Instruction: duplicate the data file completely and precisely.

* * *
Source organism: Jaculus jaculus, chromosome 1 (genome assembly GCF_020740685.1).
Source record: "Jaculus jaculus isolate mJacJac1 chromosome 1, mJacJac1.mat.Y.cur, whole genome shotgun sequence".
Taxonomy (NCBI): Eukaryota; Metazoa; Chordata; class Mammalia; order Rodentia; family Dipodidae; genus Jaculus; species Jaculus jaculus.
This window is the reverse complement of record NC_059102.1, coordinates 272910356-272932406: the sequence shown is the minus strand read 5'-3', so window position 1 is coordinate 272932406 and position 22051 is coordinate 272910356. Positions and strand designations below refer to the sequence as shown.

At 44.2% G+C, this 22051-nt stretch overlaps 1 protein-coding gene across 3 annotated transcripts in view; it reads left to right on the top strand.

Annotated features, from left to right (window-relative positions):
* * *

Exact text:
Source organism: Jaculus jaculus, chromosome 1 (genome assembly GCF_020740685.1).
Source record: "Jaculus jaculus isolate mJacJac1 chromosome 1, mJacJac1.mat.Y.cur, whole genome shotgun sequence".
Taxonomy (NCBI): Eukaryota; Metazoa; Chordata; class Mammalia; order Rodentia; family Dipodidae; genus Jaculus; species Jaculus jaculus.
This window is the reverse complement of record NC_059102.1, coordinates 272910356-272932406: the sequence shown is the minus strand read 5'-3', so window position 1 is coordinate 272932406 and position 22051 is coordinate 272910356. Positions and strand designations below refer to the sequence as shown.

At 44.2% G+C, this 22051-nt stretch overlaps 1 protein-coding gene across 3 annotated transcripts in view; it reads left to right on the top strand.

Annotated features, from left to right (window-relative positions):